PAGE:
Introduction to Optical Fibers


In 1952 physicist Narinder Singh Kapany, based on studies conducted by english physicist John Tyndall that the light could travel in curve inside a material (in Tyndall’s experiment this material was water), could conclude his experiments that led to the invention of the optical fiber. Optical fiber is an excellent transmition medium used by systems that require a high bandwidth, like the telephony systems, videoconference, local networks (LANs), etc.

There are two main advantages on optical fibers over metallic cables. Optical fiber is totally imune to electromagnetic interference, which means that data isn’t corrupted during their transmition. The second main advantage is that optical fiber doesn’t conduct electrical current, thus no electricity-related issue is found by using optical fibers, like electrical potential difference between devices or problems with lightnings.

As the name implies, optical fibers use light to transmit data. At one end of the cable, a LED (Light Emitting Diode) or a semiconductor laser is used as the light source. LEDs can transmit data up to 300 Mbps and is used on short-distance fibers, while with laser the transfer rate can easily reach the Gbps range and is used in long-distance fibers.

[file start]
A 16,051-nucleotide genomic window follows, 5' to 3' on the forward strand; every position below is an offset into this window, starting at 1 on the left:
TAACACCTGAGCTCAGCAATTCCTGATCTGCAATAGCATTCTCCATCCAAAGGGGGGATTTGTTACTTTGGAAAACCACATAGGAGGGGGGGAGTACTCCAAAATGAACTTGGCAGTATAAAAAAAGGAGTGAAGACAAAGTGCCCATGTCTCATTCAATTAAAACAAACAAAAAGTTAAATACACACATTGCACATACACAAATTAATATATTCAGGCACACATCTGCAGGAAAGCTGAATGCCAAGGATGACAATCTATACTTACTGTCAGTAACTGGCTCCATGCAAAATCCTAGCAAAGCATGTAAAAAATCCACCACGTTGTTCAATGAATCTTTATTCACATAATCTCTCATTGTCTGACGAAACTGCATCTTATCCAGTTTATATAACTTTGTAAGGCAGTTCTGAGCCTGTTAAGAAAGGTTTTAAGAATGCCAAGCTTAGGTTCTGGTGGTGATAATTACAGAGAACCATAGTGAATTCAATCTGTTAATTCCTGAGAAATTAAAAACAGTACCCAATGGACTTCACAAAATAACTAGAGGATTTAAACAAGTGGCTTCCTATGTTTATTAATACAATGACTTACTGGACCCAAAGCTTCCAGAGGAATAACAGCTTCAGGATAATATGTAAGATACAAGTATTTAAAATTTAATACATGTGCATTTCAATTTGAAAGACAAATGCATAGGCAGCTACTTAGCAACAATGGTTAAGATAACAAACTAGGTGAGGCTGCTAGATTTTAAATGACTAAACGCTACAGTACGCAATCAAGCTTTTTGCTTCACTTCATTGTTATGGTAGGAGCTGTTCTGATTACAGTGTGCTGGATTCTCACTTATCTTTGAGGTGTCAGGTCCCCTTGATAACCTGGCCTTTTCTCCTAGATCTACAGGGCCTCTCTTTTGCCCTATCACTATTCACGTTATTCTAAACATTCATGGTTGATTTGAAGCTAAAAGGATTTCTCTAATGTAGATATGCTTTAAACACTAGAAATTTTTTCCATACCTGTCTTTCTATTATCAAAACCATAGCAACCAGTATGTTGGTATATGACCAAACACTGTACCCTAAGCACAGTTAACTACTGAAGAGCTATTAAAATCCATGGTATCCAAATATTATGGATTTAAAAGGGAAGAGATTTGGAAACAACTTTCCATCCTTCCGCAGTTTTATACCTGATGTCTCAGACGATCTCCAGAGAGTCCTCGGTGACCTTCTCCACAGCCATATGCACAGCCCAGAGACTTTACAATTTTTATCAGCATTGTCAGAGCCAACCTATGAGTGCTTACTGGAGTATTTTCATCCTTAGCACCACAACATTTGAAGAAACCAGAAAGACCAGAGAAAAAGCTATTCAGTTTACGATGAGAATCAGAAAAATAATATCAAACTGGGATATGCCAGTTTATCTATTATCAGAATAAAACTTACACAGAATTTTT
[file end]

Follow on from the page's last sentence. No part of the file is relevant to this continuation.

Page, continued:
The light used in optical fibers is near the infrared range, so it is invisible to the human eye. Actually optical fibers can use light from different wavelenghts, as you can in the table below. Recently ITU classified the wavelenghts that can be used in optical fibers into "bands". So an optical fiber operating on the O band means that the wavelenght of the light used in the cable is between 1260 and 1360 nm.

Band Descriptor  Range (nm) 
O band Original 1260 to 1360
E band Extended 1360 to 1460
S band Short wavelength 1460 to 1530
C band Conventional 1530 to 1565
L band Long wavelength 1565 to 1625
U band Ultralong wavelength 1625 to 1675

Author: Cassio Lima

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